Shake Off is a ‘spy thriller of the highest order’, or so the blurbers tell you.
In fact, the inside cover flap tells us that Michel Khoury is a skilled intelligence operative. He is skilled. He has been trained in all sorts of trade-craft, but somehow ‘skilled intelligence operative’ implies, to me at least, someone who understands his mission. Michel doesn’t. He is more like a puppet, doing the job he is asked to do, no questions asked, simply because he believes in his handler.
I found it hard to care about someone who asked so few questions his entire life. It seemed superficial to me. Learning of the ultimate betrayal of someone he trusts he feels embarrassment, sham, and like ‘an empty shell’. Somehow, if the person most responsible for what my life and purpose had become turned out to be other than what I thought they were, I would feel more than that.
Blurbers also compare Hiller to John le Carre, Ken Follet and Graham Green. In my opinion he does not come close to any of them, not in style or content. Neither, I think, does he compare to Joseph Kanon or Alan Furst. Just because they all write spy stories, doesn’t mean they are comparable in skill.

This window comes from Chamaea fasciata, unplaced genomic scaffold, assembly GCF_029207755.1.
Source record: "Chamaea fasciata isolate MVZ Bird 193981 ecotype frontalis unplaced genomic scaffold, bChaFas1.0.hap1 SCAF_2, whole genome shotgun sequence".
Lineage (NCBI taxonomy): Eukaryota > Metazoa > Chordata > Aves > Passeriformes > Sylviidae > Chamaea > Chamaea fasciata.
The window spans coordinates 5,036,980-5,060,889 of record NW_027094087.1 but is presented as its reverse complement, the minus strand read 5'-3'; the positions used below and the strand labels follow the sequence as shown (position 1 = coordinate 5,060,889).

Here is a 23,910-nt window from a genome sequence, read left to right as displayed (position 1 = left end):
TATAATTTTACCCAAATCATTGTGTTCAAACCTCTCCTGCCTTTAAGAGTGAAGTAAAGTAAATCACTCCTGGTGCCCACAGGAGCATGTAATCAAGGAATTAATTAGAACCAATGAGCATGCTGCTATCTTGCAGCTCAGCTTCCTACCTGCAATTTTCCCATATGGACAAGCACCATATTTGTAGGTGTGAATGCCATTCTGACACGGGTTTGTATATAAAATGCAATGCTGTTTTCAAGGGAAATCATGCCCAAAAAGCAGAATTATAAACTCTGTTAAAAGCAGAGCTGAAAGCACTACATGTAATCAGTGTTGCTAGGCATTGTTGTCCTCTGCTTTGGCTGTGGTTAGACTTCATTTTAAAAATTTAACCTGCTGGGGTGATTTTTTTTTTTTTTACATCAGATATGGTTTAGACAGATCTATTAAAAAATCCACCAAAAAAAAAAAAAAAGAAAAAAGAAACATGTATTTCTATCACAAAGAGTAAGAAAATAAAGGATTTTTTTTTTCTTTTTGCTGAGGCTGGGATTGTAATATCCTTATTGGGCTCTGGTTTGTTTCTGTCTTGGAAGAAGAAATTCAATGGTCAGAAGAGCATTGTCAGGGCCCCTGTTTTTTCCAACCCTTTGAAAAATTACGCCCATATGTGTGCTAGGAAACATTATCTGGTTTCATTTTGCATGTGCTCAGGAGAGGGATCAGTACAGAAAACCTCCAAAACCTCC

The writing style was not awful, but neither was it outstanding. While the plot wasn’t really as convoluted as good spy thrillers usually are, more skillful writing could have made the book into more of a ‘page turner’ or ‘thriller’. Perhaps, telling the story in the ‘first person’ limited the depth Hiller could bring to the supporting cast. The character development was, to me, the weakest part. Background was given for the characters, but in a short perfunctory way, making them, and their actions, cardboard like. Certainly all of the characters could have been given greater depth.
Perhaps, if the blurbers had not been so effusive with their praise I would not have had such high expectations and would not have been so disappointed.